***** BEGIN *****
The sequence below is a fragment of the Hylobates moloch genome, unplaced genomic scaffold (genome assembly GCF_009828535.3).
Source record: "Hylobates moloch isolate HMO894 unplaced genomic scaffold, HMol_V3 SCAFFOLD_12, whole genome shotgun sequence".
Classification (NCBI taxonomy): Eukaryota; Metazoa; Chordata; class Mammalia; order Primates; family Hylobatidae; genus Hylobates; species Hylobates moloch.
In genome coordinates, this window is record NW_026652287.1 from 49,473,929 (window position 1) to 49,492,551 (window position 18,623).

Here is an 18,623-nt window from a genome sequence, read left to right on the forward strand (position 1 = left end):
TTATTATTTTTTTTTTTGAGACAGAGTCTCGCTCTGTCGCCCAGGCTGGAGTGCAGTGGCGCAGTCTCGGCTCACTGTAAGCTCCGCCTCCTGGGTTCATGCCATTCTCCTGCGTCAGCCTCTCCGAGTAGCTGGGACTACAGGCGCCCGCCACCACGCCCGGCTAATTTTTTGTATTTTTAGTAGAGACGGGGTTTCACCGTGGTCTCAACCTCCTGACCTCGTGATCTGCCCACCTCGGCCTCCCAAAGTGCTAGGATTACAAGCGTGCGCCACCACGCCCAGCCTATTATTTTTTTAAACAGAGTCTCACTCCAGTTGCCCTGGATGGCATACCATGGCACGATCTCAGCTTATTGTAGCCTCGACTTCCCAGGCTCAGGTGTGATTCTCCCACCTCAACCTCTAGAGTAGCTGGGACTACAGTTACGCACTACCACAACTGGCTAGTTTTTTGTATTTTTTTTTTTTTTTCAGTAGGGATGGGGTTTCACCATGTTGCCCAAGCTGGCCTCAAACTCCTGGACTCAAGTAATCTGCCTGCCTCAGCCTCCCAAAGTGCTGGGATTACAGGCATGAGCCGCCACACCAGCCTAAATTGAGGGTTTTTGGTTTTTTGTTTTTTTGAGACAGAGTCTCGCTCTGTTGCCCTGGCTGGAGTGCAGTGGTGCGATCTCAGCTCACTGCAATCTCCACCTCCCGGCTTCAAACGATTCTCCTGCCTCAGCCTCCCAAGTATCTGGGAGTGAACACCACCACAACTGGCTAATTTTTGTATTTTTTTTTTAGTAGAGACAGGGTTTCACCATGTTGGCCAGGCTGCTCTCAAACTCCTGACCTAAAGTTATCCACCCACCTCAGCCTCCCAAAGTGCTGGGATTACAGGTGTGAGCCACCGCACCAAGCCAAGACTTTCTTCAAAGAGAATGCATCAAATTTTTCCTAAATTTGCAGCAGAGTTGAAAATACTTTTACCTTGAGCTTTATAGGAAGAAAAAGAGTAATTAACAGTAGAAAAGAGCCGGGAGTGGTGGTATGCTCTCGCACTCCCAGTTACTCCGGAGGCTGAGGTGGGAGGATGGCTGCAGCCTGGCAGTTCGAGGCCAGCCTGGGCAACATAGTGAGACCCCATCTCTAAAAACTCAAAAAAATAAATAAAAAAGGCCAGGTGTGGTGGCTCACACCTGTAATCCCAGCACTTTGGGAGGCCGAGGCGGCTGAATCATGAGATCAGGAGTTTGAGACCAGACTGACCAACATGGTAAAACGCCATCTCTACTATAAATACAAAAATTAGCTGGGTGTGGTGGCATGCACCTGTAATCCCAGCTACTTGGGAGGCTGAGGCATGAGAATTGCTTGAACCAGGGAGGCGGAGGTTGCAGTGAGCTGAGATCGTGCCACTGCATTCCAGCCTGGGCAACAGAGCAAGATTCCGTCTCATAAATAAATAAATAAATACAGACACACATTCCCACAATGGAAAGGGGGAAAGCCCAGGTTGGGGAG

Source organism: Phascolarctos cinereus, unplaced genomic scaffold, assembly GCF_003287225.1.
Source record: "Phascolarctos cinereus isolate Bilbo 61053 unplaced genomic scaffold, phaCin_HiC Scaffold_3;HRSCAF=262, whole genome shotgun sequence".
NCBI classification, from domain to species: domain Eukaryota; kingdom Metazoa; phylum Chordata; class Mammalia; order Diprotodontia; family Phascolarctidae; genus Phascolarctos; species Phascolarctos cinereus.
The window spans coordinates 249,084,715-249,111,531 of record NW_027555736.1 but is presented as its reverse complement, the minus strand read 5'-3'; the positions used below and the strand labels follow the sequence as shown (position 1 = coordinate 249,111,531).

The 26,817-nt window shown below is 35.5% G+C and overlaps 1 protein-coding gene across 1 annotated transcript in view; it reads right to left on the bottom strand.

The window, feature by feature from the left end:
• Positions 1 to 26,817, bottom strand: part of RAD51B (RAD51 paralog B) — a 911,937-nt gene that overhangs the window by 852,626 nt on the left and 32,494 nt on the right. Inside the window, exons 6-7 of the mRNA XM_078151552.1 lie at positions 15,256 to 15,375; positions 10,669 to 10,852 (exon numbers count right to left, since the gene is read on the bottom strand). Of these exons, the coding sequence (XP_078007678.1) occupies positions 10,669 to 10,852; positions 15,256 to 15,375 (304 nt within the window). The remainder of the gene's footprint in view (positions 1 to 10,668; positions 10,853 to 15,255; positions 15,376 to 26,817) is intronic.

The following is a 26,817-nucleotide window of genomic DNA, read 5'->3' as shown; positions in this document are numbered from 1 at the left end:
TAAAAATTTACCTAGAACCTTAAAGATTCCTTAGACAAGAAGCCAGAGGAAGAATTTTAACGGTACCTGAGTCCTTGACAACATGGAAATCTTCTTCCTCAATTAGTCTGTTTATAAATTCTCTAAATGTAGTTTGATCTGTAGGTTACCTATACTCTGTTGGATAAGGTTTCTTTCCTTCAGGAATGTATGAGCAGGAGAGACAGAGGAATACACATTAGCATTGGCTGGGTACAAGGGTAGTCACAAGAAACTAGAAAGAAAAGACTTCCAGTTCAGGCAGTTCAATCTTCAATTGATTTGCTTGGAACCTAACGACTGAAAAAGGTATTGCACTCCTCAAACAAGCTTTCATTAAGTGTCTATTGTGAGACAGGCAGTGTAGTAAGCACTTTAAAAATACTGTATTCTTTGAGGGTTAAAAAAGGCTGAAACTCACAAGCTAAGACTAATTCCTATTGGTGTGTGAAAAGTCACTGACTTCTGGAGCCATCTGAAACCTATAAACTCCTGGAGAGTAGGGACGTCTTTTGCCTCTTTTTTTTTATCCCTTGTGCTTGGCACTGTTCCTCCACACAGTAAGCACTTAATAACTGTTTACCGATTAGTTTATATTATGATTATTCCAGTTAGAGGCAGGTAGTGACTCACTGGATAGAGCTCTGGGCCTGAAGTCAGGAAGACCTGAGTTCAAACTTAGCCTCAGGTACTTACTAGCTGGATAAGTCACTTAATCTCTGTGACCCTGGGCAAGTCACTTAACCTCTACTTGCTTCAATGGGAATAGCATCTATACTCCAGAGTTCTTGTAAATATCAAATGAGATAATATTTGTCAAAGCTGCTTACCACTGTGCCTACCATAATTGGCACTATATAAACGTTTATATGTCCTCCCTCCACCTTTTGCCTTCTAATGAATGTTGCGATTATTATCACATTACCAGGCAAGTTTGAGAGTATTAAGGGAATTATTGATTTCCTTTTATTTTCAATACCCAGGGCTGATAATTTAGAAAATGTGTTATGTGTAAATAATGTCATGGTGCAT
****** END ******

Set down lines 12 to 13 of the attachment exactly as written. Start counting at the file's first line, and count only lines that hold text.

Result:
The window, feature by feature from the left end:
• Positions 1 to 26,817, bottom strand: part of RAD51B (RAD51 paralog B) — a 911,937-nt gene that overhangs the window by 852,626 nt on the left and 32,494 nt on the right. Inside the window, exons 6-7 of the mRNA XM_078151552.1 lie at positions 15,256 to 15,375; positions 10,669 to 10,852 (exon numbers count right to left, since the gene is read on the bottom strand). Of these exons, the coding sequence (XP_078007678.1) occupies positions 10,669 to 10,852; positions 15,256 to 15,375 (304 nt within the window). The remainder of the gene's footprint in view (positions 1 to 10,668; positions 10,853 to 15,255; positions 15,376 to 26,817) is intronic.